It's kind of an interesting question actually: was Jesus a real person? This idea tangentially prompted me to write my Character – Clockwork's Creator piece (found at fav.me/d475c2m
) but the piece only offers one outlandish “new theory” to the debate. And you don't even have to say whether he was the son of God or had magical powers, those are completely irrelevant to the question of whether a man was born and died and between those two points in time preached that men should be kind to each other. Martin Luther King preached that people should be kind to each other and no one debates his existence, and there's a whole lot of people who say that Jesus lived so I'm willing to grant that he did. The question becomes, was he more than a man? The problem is that many of his miracles and proofs of divinity were well known “powers” in his day of other gods and god-like beings. Try searching for “Comparison between Jesus and ___” and you will find any number of charts listing examples of mythological beings who did the same basic stuff … so either a divine Jesus was performing those exact miracles to prove his divinity to those who knew those other stories, or he didn't do those things and others (his disciples) later said he did to make the connection. And that's where it gets interesting for me, when someone believes so strongly in something that they would make up stories to support it. Maybe Jesus the man was just someone speaking about kindness, and his disciples made him in to Jesus the Son of God after his death to give people a more powerful reason to be good to each other. Is a lie still wrong if told for good reasons? I like this piece because it inspires me, I feel it could become something more, a series of stories telling the life of this clockwork Jesus and how it performed the miracles we've heard of today … that would take a lot of research on my part, but that inspiration would carry me through. What did I learn? I put a little D&D into everything I write, and also I don't like writing in an “old fashioned” style for “long ago” tales. Oh, and when something scares me to upload … I'll get over that, it's probably not going to be a big deal.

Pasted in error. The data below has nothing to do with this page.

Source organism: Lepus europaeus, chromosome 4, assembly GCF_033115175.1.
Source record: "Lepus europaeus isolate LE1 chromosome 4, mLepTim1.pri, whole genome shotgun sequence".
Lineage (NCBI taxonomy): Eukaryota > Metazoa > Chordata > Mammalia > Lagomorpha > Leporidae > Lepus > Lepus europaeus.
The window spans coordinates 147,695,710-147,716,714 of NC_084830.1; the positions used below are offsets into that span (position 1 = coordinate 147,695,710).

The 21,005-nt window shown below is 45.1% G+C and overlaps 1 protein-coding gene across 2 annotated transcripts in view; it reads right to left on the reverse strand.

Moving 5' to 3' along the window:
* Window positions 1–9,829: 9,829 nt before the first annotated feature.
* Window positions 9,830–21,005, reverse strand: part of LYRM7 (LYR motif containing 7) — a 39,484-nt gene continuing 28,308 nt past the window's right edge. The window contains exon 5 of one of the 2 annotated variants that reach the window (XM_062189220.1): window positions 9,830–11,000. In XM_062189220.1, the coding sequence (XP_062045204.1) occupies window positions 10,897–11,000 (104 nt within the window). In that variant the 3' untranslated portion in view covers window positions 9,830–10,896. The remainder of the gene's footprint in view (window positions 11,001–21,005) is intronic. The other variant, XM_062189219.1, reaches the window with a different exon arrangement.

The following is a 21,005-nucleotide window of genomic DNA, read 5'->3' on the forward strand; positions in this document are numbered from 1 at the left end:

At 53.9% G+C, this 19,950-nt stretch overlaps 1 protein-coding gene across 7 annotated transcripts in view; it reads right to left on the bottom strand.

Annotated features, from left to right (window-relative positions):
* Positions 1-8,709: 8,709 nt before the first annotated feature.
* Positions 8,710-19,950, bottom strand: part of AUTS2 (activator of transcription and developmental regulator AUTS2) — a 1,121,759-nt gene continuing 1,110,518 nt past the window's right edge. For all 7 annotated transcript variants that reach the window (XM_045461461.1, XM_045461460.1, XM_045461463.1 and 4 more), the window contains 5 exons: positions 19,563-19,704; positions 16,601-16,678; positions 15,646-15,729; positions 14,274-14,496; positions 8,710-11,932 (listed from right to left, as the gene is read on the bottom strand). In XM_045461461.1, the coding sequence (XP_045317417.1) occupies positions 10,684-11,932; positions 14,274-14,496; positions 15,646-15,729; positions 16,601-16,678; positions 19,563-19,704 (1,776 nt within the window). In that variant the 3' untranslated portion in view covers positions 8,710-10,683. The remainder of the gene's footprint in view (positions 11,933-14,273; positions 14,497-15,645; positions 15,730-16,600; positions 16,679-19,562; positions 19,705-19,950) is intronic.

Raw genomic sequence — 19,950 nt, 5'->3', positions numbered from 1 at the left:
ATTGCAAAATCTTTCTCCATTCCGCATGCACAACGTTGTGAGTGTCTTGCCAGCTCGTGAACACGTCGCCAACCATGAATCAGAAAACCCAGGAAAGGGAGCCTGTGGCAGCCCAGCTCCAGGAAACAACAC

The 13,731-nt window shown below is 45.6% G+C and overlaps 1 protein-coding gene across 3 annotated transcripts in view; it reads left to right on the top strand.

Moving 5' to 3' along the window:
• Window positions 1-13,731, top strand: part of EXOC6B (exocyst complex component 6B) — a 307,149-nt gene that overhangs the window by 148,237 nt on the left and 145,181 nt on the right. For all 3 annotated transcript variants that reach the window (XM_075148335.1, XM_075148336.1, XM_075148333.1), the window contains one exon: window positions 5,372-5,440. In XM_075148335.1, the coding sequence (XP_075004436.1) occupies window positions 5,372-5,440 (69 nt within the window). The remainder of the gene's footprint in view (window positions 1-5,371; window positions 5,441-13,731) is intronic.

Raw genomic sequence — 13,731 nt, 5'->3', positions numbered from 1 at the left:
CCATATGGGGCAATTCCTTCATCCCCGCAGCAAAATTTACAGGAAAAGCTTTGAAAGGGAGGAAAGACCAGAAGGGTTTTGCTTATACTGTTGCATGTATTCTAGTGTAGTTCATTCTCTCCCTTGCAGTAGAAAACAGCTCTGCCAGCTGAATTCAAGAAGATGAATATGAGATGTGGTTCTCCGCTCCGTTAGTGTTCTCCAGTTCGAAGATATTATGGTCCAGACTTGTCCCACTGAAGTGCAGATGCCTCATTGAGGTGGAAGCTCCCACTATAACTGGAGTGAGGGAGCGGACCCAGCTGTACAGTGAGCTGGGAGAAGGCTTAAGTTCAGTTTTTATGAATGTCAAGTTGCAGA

This week is part 2 of High War's chapter 10! Everyone is now caught up on what transpired at Court and now our heroes have a way to meet the Count! One has a tough boss but that's okay, he's there to work and not afraid to roll up his sleeves! And a charming old man has some very good guesses about those cloak pins the bad guys wear! Next week, Pokemon: the Game or a surprise!